Take me out anywhere, if not to a ball game
Take me out... not necessarily to the ball game, although that would be quite acceptable, because Thursday was opening day. Or, sigh, should have been.
Baseball, all sports, the so-called toy department of life, is now secondary to, well, life and death itself.
To a frightening disease, the coronavirus, which has us trapped in our homes, frustrated, even terrified.
Instead of hearing an umpire yell “Play ball,” we hear announcers telling us to shelter in place. Instead of statistics like earned run average or home runs, we’re getting hospital bed counts.
We’re confused, disappointed. It’s not forever, but right now it seems that way.
We lost the NCAA tournament, then the NBA and NHL suspended play. Baseball is on hold. So are all four major golf events. The French Open has been moved from June to September, the 2020 Summer Olympics to 2021, and possibly the World Series deep into football season.
Training and practice plans upended, travel plans messed up, young athletes' hopes dashed.
The abnormal — basketball in July, a Grand Slam tennis tournament in October, maybe baseball in November — will become the new normal, if only for this bewildering year of 2020.
It’s all problematic, all dependent on how much progress can be made against the virus, a decision that, with the president telling us we’re in control and the medical people telling us we’re not, is not to come easily or quickly.
Mark Cuban, who owns the Dallas Mavericks, said he hopes the NBA season restarts in May — although he concedes it may not be until June. Yes, that’s when a usual NBA season is finished. Usual is not to be considered.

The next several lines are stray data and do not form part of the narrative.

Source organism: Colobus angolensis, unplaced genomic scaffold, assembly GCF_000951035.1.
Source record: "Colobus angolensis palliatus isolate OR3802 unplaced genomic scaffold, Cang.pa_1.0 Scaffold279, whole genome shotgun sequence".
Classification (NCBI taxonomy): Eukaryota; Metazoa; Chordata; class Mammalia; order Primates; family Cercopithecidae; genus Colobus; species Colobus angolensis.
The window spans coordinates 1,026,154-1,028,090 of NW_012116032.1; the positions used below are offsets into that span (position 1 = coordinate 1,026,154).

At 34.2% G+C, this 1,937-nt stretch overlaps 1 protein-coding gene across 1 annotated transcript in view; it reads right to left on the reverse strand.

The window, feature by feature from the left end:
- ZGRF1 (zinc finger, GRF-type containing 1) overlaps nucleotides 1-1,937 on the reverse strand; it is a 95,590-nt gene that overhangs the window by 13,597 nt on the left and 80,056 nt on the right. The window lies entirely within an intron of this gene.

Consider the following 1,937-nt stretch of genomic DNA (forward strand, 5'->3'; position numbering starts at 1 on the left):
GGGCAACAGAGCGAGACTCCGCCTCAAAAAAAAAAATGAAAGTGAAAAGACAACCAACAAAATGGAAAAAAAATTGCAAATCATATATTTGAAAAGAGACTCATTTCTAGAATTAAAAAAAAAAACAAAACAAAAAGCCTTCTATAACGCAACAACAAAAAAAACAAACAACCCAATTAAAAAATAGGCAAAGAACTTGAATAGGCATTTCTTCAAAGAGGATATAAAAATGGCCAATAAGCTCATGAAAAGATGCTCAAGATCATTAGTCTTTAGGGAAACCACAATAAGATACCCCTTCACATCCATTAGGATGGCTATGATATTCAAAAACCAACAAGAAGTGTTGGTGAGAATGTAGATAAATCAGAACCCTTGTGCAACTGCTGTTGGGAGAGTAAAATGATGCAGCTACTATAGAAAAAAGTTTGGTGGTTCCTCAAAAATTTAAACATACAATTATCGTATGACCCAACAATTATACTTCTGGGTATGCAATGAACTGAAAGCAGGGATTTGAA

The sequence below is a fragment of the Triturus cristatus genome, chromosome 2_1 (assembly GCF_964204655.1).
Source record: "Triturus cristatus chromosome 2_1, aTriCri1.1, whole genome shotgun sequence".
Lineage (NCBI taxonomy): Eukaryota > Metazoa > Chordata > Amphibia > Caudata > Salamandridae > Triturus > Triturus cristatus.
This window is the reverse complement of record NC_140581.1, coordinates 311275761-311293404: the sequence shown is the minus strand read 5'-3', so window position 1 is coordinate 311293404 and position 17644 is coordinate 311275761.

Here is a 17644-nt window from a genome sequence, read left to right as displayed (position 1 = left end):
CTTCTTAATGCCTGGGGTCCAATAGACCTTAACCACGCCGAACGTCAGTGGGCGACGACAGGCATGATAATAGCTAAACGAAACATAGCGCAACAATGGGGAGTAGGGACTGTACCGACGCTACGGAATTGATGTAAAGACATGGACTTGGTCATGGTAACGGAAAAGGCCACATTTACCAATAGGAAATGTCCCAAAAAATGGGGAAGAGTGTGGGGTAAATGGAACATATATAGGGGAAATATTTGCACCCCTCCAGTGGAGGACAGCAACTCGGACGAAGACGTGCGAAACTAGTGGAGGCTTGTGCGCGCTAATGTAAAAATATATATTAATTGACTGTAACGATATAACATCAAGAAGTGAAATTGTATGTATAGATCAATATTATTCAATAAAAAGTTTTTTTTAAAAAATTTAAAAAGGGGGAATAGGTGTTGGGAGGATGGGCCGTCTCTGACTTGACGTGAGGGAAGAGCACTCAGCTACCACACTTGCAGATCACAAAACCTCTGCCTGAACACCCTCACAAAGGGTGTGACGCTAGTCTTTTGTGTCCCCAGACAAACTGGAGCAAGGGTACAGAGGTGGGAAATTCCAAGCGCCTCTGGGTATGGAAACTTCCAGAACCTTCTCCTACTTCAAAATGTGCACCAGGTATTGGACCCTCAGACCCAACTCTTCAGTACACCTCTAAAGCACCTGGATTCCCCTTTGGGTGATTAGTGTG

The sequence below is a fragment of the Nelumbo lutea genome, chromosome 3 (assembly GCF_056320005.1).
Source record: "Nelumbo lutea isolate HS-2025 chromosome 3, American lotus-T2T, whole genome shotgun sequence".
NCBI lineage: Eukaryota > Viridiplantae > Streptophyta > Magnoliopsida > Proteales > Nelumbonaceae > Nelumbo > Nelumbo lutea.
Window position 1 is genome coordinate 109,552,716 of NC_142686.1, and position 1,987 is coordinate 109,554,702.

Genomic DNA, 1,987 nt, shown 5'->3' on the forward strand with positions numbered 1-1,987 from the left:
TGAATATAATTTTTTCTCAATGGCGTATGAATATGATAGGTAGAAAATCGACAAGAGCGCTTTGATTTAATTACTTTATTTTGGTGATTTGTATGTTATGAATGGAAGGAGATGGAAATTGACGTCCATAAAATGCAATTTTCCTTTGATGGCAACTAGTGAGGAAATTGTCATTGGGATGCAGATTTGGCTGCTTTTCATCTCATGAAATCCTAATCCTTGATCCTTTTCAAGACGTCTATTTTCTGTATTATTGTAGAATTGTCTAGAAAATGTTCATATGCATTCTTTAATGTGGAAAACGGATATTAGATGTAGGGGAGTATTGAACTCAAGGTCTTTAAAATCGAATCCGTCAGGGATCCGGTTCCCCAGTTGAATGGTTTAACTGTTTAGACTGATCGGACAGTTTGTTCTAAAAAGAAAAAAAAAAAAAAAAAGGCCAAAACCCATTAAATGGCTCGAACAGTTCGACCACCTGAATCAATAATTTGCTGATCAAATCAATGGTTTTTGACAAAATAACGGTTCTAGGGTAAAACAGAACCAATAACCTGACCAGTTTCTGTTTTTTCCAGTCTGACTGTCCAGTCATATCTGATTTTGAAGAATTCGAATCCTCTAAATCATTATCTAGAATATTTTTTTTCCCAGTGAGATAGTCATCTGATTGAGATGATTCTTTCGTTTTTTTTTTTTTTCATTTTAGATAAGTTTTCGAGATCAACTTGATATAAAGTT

It was, what, only six weeks ago when the issue was whether the Lakers could beat the Clippers and if the Milwaukee Bucks could beat the Lakers. Then the virus appeared. Then it was decided to hold games without fans. Then it was learned Rudy Gobert had contracted the virus. We haven’t had a game since.
“Sports play an important role,” said Cuban about the return.
Unquestionably. It’s a large part of your world, my world. Our daily rhythms seem dependent on sports. We get up to check the scores we may have missed, we search the schedules to learn what will be on TV and when.
We’ve been forced to seek alternatives — although only on TV, because the clubs and theaters are closed. That basically limits us to ESPN, and some of the stuff is excellent — the eight-hour series “OJ: Made in America,” for example, if a four-year-old rerun.
The problem, understandably, is that nothing is current, unless you count the endless yammering about the NFL draft. I mean a game where someone is hitting a 30-footer or a slap shot or a line drive between the fielders. The virus has the upper hand.
We’re told that will be reversed, although who knows when: possibly May, June, July. Nobody will just walk out or jog out and begin. For baseball, there will be camps and exhibitions, a repeat of spring training.
The commissioner, Rob Manfred, told ESPN's Scott Van Pelt that teams will play as many games as possible, although far from the scheduled 162.
Someone wondered why there can’t be a lot of seven-inning doubleheaders, harkening back to the old Pacific Coast League, before the Giants and Dodgers came west from New York in 1958. PCL teams would play in one city for a week: Tuesday through Friday nights, Saturday afternoon and then on Sunday a doubleheader, the first game nine innings, the second seven.
Don’t think that would work, even under the situation.
“There are certain numbers associated with baseball,” Manfred said, “and one of those is nine innings for a game, not seven.”
Otherwise we’d have a fifth-inning stretch.